An easier approach since it bypasses the programmers is simply to process the line as though it were part of a 3-D data set. First, the traces are arranged into bins, much like the stripes we use in processing crooked-line data. Then, the traces are scanned for a determination of both the azimuth and the magnitude of the dip. This information is used to minimize the scatter of the midpoints within each bin, after which the velocity analysis proceeds as usual.
The 3-D processing method is equally suitable to land data shot with irregular geometry, although the displacement correction described above is generally not.
For land data, the problem of statics is a tricky one. Certainly, the time delays caused by topographic variations and low-velocity zones should be removed prior to the velocity analysis. We remember, however, that moveout is a function of the full travel path of the seismic energy, which begins at the source and ends at the receiver.
In some cases, therefore, correction to datum removes too much of the travel path; this distorts the true meaning of the observed travel-time patterns. (In all cases, removal of any field statics represents some degree of compromise.)
Topographic variations are the simplest of the field statics to remove. Where bedrock comes to the surface or is covered by a negligible layer of soil or fill, removal of 40-50 m of elevation (which represents about 30-40 ms of two-way travel time) has no profound effect on the velocity analysis. Where a low-velocity layer exists, we are more restricted, since 40 ms (two-way) in a layer with a velocity of 1000 m/s represents only 20 m.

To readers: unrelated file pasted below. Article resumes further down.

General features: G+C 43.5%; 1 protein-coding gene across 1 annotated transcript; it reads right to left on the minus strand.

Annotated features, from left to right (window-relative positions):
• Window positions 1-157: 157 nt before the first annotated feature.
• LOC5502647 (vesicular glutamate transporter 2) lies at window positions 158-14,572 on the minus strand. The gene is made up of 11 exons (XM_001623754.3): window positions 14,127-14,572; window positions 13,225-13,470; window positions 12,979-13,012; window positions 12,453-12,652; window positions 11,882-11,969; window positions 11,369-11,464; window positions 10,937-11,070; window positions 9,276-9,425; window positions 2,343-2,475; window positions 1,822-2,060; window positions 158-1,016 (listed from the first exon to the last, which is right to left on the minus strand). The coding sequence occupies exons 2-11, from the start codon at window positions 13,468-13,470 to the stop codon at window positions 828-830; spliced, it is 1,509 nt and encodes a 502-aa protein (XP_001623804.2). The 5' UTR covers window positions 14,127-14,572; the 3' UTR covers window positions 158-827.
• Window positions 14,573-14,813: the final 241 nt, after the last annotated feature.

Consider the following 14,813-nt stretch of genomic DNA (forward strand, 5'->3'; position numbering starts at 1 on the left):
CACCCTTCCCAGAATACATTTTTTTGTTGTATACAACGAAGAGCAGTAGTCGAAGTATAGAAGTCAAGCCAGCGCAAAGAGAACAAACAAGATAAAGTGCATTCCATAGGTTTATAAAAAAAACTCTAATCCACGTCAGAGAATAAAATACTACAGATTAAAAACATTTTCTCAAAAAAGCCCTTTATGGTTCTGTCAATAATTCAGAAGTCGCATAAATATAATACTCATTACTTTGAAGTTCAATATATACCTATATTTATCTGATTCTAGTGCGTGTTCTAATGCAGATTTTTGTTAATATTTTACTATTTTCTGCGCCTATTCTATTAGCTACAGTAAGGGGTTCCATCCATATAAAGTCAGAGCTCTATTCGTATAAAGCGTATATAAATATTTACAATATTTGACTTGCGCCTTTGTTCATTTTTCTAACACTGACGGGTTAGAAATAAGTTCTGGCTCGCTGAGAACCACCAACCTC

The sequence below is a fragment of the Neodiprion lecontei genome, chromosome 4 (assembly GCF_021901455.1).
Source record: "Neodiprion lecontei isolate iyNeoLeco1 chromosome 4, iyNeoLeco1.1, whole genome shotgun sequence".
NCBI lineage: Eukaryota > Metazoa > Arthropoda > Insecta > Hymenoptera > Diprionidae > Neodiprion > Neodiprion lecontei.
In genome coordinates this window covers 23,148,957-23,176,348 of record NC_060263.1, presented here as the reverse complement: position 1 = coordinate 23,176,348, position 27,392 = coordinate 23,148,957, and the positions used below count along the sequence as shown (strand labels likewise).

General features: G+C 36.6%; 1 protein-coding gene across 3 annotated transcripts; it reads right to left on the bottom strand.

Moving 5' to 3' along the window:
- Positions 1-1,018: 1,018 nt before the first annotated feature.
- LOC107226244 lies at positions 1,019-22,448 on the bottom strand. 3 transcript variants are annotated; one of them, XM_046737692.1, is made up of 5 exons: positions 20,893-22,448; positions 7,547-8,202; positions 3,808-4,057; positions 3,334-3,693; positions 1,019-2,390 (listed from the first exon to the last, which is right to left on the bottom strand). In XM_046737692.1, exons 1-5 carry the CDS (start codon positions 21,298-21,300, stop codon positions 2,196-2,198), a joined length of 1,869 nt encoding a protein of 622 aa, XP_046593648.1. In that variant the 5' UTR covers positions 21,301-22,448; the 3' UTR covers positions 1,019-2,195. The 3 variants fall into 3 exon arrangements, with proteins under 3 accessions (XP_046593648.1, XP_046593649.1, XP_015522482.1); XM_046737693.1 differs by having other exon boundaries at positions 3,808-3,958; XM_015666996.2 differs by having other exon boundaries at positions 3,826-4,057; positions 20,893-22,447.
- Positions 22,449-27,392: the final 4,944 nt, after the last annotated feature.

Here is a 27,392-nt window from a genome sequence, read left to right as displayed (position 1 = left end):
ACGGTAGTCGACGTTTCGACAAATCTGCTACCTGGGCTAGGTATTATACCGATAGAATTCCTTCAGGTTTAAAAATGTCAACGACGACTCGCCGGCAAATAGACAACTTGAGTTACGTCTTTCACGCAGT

More commonly, the combination of topography and low-velocity material requires a total datum correction of much more than 40 ms. Then, we make the correction in two steps. Before velocity analysis, we remove surface irregularities by correcting to a floating datum. This is a smoothly varying, or even flat, preliminary datum on which we hang the velocity analysis (as well as subsequent processing) . After moveout correction and stack, we correct from the floating datum to the final flat datum.
The more serious problem is that of velocity anomalies in the near-surface, the consequences of which are clear from Figure 1 ,
Figure 2 , Figure 3 , and Figure 4 .
In Figure 1 we postulate a local thickening of the low-velocity near-surface layer; the near-offset travel paths go through the anomaly, but the far-offset paths do not. The travel-time curve for this model is not a simple hyperbola ( Figure 2 ), and the best-fit curve corresponds to a much higher velocity than is appropriate.
For a midpoint away from the anomaly ( Figure 3 ), the near-offset paths do not go through the anomaly, but the far-offset paths do. In this case, the inferred velocity is much lower than it should be ( Figure 4 ).
The lateral velocity variation arising from this sort of anomaly is shown in Figure 5 .